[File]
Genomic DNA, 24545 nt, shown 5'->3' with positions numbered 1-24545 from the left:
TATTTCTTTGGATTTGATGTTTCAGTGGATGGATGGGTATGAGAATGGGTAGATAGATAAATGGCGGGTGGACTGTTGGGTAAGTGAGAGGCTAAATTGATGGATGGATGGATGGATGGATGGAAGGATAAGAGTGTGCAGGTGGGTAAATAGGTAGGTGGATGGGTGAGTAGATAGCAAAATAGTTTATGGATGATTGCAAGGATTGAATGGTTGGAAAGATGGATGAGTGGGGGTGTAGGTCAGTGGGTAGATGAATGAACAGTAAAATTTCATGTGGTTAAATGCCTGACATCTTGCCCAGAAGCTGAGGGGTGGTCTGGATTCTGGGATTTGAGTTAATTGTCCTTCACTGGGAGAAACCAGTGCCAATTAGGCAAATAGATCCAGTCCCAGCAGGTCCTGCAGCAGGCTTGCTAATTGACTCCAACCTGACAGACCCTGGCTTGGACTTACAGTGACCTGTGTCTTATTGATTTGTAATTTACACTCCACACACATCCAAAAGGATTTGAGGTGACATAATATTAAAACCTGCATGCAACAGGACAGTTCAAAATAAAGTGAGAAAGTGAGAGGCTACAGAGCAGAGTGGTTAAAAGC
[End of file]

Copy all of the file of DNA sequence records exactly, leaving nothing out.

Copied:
Genomic DNA, 24545 nt, shown 5'->3' with positions numbered 1-24545 from the left:
TATTTCTTTGGATTTGATGTTTCAGTGGATGGATGGGTATGAGAATGGGTAGATAGATAAATGGCGGGTGGACTGTTGGGTAAGTGAGAGGCTAAATTGATGGATGGATGGATGGATGGATGGAAGGATAAGAGTGTGCAGGTGGGTAAATAGGTAGGTGGATGGGTGAGTAGATAGCAAAATAGTTTATGGATGATTGCAAGGATTGAATGGTTGGAAAGATGGATGAGTGGGGGTGTAGGTCAGTGGGTAGATGAATGAACAGTAAAATTTCATGTGGTTAAATGCCTGACATCTTGCCCAGAAGCTGAGGGGTGGTCTGGATTCTGGGATTTGAGTTAATTGTCCTTCACTGGGAGAAACCAGTGCCAATTAGGCAAATAGATCCAGTCCCAGCAGGTCCTGCAGCAGGCTTGCTAATTGACTCCAACCTGACAGACCCTGGCTTGGACTTACAGTGACCTGTGTCTTATTGATTTGTAATTTACACTCCACACACATCCAAAAGGATTTGAGGTGACATAATATTAAAACCTGCATGCAACAGGACAGTTCAAAATAAAGTGAGAAAGTGAGAGGCTACAGAGCAGAGTGGTTAAAAGC